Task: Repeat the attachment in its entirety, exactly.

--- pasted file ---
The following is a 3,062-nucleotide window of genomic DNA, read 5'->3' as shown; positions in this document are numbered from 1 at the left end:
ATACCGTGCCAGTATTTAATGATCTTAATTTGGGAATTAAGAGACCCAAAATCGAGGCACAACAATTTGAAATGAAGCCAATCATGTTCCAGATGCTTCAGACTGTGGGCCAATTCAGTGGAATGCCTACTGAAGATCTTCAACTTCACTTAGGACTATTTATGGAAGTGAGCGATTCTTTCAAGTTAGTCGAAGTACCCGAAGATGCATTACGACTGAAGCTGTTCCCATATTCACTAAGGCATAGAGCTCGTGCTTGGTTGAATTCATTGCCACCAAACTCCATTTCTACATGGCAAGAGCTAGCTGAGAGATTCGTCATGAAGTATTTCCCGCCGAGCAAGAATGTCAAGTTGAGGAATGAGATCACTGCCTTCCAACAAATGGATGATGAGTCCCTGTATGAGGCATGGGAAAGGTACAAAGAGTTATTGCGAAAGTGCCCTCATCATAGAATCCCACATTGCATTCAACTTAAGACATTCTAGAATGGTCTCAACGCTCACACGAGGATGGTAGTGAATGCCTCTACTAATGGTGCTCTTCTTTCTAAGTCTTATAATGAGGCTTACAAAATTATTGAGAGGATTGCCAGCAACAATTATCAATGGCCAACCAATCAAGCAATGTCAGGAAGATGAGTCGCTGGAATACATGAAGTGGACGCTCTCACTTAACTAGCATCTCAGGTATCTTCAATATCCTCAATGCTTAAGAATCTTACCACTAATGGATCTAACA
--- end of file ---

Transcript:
The following is a 3,062-nucleotide window of genomic DNA, read 5'->3' as shown; positions in this document are numbered from 1 at the left end:
ATACCGTGCCAGTATTTAATGATCTTAATTTGGGAATTAAGAGACCCAAAATCGAGGCACAACAATTTGAAATGAAGCCAATCATGTTCCAGATGCTTCAGACTGTGGGCCAATTCAGTGGAATGCCTACTGAAGATCTTCAACTTCACTTAGGACTATTTATGGAAGTGAGCGATTCTTTCAAGTTAGTCGAAGTACCCGAAGATGCATTACGACTGAAGCTGTTCCCATATTCACTAAGGCATAGAGCTCGTGCTTGGTTGAATTCATTGCCACCAAACTCCATTTCTACATGGCAAGAGCTAGCTGAGAGATTCGTCATGAAGTATTTCCCGCCGAGCAAGAATGTCAAGTTGAGGAATGAGATCACTGCCTTCCAACAAATGGATGATGAGTCCCTGTATGAGGCATGGGAAAGGTACAAAGAGTTATTGCGAAAGTGCCCTCATCATAGAATCCCACATTGCATTCAACTTAAGACATTCTAGAATGGTCTCAACGCTCACACGAGGATGGTAGTGAATGCCTCTACTAATGGTGCTCTTCTTTCTAAGTCTTATAATGAGGCTTACAAAATTATTGAGAGGATTGCCAGCAACAATTATCAATGGCCAACCAATCAAGCAATGTCAGGAAGATGAGTCGCTGGAATACATGAAGTGGACGCTCTCACTTAACTAGCATCTCAGGTATCTTCAATATCCTCAATGCTTAAGAATCTTACCACTAATGGATCTAACA